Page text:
A paedomorphocline in eucalyptus. II. Variation in seedling morphology in the E. risdonii E. tenuiramis complex
Wiltshire, RJE and Potts, BM and Reid, JB, A paedomorphocline in eucalyptus. II. Variation in seedling morphology in the E. risdonii E. tenuiramis complex, Australian Journal of Botany, 40, (6) pp. 789-805. ISSN 0067-1924 (1992) [Refereed Article]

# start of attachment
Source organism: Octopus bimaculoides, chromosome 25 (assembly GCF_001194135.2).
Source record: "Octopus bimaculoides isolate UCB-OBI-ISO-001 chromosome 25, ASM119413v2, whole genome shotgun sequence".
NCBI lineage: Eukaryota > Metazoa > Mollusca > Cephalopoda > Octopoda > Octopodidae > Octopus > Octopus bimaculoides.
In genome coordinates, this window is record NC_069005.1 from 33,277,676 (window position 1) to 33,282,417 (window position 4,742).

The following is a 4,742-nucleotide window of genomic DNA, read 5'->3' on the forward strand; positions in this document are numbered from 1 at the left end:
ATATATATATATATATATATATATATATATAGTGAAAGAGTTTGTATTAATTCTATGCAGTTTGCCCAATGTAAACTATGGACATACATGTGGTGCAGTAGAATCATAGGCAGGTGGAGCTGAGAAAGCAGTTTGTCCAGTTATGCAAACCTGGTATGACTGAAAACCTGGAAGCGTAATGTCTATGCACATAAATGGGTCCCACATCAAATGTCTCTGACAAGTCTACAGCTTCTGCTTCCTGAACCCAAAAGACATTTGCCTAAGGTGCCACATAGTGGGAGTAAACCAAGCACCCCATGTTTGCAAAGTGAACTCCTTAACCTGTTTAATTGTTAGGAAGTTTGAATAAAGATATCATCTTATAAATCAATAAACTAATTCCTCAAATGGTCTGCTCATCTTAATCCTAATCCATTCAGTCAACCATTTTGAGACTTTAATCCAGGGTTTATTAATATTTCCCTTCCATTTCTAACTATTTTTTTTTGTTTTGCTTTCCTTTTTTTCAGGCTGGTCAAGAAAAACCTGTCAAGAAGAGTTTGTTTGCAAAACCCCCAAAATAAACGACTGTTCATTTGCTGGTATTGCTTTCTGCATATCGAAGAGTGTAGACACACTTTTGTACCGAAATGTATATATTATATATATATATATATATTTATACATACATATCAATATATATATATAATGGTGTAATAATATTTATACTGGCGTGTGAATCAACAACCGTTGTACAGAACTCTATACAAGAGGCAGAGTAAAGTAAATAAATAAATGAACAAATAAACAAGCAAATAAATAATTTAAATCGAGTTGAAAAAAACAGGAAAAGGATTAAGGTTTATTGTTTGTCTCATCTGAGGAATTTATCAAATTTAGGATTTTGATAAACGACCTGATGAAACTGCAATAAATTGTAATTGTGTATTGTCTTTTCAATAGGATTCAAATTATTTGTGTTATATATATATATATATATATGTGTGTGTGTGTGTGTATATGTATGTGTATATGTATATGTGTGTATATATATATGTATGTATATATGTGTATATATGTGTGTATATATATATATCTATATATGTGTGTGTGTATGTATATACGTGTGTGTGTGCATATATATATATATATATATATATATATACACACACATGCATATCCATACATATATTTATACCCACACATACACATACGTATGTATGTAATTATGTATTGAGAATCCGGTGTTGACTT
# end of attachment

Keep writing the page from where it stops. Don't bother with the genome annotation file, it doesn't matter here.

Previous studies of phenotypic variation among natural populations in the Eucalyptus risdonii / E. tenuiramis complex indicated that the two taxa are linked by a cline in the retention of the juvenile leaf form (paedomorphocline) and that division into the two taxa, E. risdonii and E. tenuiramis, on the basis of these ontogenetic differences obscures the phenetic relationships within and between the taxa. This study attempts to remove the environmental and ontogenetic variation to reveal the genetically based variation by examining seedling morphology. The results suggest that genetic variation between geographically contiguous populations of E. risdonii and E. tenuiramis is relatively small and continuous, and classification into either taxon on the basis of seedling phenotype is not possible for populations in this transitional area. The major dichotomy between phenetic clusters is not between forms that can be assigned to E. risdonii and E. tenuiramis on the basis of ontogenetic differences, but between geographically isolated forms of E. tenuiramis. The ambiguous variation in the adult phenotype is clarified by the marked difference in seedling morphology between the two East Coast populations and the other E. tenuiramis populations which, on present data, appear to be separated by a geographical disjunction. When viewed in terms of the phenetic distance between populations of the two closest species (E. coccifera and E. nitida), the magnitude of the difference between the East Coast E. tenuiramis and the other phenetic groups in the E. risdonii / E. tenuiramis complex is emphasised. The relationship and origin of populations intermediate between E. tenuiramis and E. coccifera are also discussed.